Parent's Plea After Devon Teen Suddenly Dies from Undiagnosed Heart Condition
The mother of a Devon teenager who died suddenly from an undiagnosed heart condition has urged young people to book themselves onto a free heart screening in a bid to avoid similar heartache.
Brenda Luckett's con Martyn, from Hartland in North Devon, was 19 when he passed away from a condition called myocarditis.
Since the tragedy in 2005, Brenda has worked with the charity Cardiac Risk in the Young (CRY) to organise a series of free heart screenings for people aged between 14 and 35.
The next screenings take place on March 10 and 11 at Pilton Community College in Barnstaple.
Speaking about the day she lost Martyn, Brenda said: “The 11th July, 2005, was the worst day of our lives, your whole world can change in a flick of a switch.
"We had a phone call from a hospital in Swindon, where Martyn had been staying with his sister Charlotte. He had suddenly passed away from an undiagnosed heart condition at the age of just 19.
"How do you deal with these things? You just have to live with something that has suddenly changed your life.
"We were in contact with CRY who told us about the screenings so we decided to set up a Memorial Fund in Martyn's name, where we raise money to fund the screenings.
"We would like to help as many families as possible, so they don't have maybe one day to go through the heartache we have.”
According to CRY, every week 12 apparently fit and healthy people under the age of 35 lose their lives to sudden cardiac death in the UK - a statistic that is believed to be a conservative estimate.
A staggering 80% of these apparently healthy young people who die from young sudden cardiac death will have shown no previous sign of heart defects until it is too late – which is why CRY believes screening is so vitally important.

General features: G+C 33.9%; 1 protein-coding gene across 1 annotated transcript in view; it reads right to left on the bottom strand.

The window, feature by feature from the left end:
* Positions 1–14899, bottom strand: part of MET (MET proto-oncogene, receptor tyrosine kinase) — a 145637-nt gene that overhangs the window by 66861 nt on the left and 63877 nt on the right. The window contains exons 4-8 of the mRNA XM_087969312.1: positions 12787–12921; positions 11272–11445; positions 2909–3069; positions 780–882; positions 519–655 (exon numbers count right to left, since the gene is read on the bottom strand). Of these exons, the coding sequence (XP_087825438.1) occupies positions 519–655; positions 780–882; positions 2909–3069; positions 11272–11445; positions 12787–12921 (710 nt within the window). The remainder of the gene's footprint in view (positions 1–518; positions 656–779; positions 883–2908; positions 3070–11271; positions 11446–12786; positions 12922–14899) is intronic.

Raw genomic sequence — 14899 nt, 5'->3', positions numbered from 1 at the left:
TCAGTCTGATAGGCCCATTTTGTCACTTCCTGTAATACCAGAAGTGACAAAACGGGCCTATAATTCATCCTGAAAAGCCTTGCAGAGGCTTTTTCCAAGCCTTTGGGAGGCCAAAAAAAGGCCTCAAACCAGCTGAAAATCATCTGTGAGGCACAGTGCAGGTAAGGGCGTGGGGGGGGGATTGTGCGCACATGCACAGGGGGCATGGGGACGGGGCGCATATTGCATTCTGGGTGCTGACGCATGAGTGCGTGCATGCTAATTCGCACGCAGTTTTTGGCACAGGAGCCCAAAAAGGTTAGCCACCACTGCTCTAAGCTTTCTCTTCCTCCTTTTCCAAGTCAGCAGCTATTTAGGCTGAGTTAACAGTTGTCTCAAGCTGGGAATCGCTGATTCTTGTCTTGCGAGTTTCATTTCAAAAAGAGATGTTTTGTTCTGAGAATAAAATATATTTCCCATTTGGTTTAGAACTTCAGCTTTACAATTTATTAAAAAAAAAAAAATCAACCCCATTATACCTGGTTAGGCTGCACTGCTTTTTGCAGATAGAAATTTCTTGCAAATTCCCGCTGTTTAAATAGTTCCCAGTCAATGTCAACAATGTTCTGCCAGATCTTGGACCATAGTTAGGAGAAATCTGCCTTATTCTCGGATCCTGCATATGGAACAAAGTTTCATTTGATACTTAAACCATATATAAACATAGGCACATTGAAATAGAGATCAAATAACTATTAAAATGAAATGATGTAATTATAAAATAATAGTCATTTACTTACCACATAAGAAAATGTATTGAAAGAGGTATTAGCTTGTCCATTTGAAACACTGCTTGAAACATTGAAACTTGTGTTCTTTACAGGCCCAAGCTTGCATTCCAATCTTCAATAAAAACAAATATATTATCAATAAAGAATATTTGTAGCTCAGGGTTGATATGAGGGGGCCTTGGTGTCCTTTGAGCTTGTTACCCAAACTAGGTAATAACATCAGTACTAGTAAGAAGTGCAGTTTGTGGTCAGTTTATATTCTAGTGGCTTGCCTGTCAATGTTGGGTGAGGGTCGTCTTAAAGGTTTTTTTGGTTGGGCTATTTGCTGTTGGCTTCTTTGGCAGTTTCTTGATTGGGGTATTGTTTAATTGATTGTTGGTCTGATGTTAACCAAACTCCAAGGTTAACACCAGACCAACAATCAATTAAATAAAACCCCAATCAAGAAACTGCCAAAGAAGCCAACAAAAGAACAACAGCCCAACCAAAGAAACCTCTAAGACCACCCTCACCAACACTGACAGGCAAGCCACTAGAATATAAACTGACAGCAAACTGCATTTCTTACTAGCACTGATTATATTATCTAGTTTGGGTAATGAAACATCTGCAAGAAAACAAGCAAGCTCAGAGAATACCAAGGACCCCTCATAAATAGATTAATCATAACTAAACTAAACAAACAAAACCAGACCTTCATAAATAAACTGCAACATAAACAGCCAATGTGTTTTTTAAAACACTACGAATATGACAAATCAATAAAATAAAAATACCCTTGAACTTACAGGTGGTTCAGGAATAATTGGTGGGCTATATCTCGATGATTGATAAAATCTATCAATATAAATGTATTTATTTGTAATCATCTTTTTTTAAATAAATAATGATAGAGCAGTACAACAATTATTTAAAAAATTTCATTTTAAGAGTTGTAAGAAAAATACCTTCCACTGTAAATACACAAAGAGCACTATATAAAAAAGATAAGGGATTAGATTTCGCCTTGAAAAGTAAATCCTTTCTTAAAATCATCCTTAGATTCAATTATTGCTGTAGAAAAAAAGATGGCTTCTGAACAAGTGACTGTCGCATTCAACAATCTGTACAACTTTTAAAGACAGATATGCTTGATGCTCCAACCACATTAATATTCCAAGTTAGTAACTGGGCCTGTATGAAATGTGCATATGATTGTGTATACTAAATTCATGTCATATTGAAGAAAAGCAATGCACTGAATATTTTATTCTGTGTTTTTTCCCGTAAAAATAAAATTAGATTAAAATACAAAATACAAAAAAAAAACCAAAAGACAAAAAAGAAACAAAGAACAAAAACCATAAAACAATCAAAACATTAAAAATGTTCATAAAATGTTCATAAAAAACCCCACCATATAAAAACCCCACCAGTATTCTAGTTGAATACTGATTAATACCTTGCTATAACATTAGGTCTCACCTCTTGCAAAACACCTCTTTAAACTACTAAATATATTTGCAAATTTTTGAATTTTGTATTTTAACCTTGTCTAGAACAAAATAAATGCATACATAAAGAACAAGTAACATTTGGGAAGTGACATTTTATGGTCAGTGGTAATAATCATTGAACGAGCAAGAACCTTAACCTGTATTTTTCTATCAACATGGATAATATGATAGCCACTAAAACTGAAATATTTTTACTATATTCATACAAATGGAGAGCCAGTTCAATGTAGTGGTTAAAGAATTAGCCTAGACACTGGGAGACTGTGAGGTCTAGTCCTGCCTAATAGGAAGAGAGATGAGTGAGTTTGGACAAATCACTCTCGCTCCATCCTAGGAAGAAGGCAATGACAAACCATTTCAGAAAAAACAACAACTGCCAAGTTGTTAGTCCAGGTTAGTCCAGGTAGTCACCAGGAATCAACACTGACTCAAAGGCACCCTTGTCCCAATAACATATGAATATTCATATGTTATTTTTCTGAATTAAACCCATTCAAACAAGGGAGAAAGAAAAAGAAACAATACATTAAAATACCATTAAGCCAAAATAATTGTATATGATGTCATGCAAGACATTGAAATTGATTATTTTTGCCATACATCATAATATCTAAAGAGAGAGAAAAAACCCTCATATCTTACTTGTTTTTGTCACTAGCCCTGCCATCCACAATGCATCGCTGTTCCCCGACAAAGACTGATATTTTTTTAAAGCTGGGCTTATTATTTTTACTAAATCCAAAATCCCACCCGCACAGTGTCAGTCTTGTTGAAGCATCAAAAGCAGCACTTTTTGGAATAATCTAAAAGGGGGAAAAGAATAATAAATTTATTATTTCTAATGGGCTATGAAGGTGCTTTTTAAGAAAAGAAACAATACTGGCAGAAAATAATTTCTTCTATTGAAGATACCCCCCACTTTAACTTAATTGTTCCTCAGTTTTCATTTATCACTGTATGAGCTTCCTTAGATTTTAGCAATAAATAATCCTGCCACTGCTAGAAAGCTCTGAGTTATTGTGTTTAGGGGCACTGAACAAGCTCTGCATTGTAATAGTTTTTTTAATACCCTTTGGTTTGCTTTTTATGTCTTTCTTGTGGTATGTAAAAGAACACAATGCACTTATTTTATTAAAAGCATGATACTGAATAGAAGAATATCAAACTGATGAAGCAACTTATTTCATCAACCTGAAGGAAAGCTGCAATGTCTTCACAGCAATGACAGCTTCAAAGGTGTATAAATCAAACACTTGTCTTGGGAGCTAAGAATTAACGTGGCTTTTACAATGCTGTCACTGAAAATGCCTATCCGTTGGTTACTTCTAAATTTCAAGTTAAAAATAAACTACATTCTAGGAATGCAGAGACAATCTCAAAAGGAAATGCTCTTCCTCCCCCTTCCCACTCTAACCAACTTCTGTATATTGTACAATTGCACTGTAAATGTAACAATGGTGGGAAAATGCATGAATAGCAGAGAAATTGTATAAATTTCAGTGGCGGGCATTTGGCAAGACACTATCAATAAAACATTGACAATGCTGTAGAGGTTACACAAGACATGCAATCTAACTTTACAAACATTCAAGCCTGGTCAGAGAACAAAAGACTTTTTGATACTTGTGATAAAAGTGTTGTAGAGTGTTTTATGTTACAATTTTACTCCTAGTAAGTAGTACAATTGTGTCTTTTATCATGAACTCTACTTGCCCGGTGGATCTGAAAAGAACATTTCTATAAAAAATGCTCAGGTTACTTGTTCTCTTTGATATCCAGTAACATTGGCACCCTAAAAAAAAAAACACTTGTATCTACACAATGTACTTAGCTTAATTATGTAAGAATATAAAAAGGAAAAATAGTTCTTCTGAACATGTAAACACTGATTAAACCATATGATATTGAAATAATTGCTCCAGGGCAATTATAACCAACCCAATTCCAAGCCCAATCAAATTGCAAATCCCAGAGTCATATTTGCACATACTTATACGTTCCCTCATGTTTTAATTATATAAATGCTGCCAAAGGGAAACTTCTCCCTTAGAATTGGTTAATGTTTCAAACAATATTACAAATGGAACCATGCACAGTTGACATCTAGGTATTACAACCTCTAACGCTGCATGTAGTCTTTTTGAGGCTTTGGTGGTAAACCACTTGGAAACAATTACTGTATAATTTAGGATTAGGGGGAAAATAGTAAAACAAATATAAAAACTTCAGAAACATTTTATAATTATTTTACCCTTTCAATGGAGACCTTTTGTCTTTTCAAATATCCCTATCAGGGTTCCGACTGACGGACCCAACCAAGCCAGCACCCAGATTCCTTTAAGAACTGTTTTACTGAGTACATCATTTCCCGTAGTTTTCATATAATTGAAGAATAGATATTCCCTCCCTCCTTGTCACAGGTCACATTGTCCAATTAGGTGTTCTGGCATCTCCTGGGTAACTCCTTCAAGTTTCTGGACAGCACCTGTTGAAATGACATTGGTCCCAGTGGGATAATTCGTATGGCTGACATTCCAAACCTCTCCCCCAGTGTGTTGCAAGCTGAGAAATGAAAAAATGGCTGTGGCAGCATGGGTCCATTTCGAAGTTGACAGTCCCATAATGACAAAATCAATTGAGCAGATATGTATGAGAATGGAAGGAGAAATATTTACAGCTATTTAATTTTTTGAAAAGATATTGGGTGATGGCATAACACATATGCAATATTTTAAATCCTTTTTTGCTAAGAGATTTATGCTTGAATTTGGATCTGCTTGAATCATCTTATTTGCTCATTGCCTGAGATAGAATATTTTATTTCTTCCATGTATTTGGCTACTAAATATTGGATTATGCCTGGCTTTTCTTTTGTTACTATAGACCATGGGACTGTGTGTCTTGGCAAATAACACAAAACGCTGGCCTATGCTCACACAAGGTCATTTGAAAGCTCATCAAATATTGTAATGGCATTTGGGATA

An ECG test is a simple way to identify the vast majority of abnormalities that can cause sudden deaths in young people. The test is quick, non-invasive and, if necessary, a further Echocardiogram can be taken on the same day to provide further clarity or reassurance.
Chief Executive of CRY, Dr Steven Cox, said: “The death of a young person is heart-breaking and devastating for any family.
"It is therefore essential that anyone with a potentially fatal heart condition knows about it. Without this knowledge and the appropriate treatment, they could be putting their lives at risk as in 80% of cases there are no signs or symptoms.
"Sport itself does not actually cause sudden cardiac death but it can significantly increase a young person’s risk if they have an underlying condition.
"However, research carried out by CRY has also shown that a large number of these deaths will also occur when a young person is at rest or even sleeping.
“Although screening will not identify all those at risk, in Italy, where screening is mandatory for all young people engaged in organised sport, the incidence of young sudden cardiac death has decreased by 90%.
“CRY now tests around 27,000 young people, aged 14-35, annually. But we still believe screening needs to be extended to all young people.”
CRY’s screening programme is overseen by Professor Sanjay Sharma, Professor of Inherited Cardiovascular Disease and Sports Cardiology at St George’s University of London and the Medical Director of the Virgin London Marathon.
Professor Sharma makes no charge for supervising the CRY screening programme and due to this support, CRY is able to subsidise the programme significantly. Privately, these tests could cost hundreds of pounds.
Dr Cox added: “I would also like to say an enormous thank you to everyone involved with the Martyn Luckett Memorial Fund for supporting our screening programme and helping us to make expert cardiac testing more accessible to young people both in North Devon and throughout the UK.”
Story Credit: https://www.devonlive.com/news/devon-news/parents-plea-after-devon-teen-1232292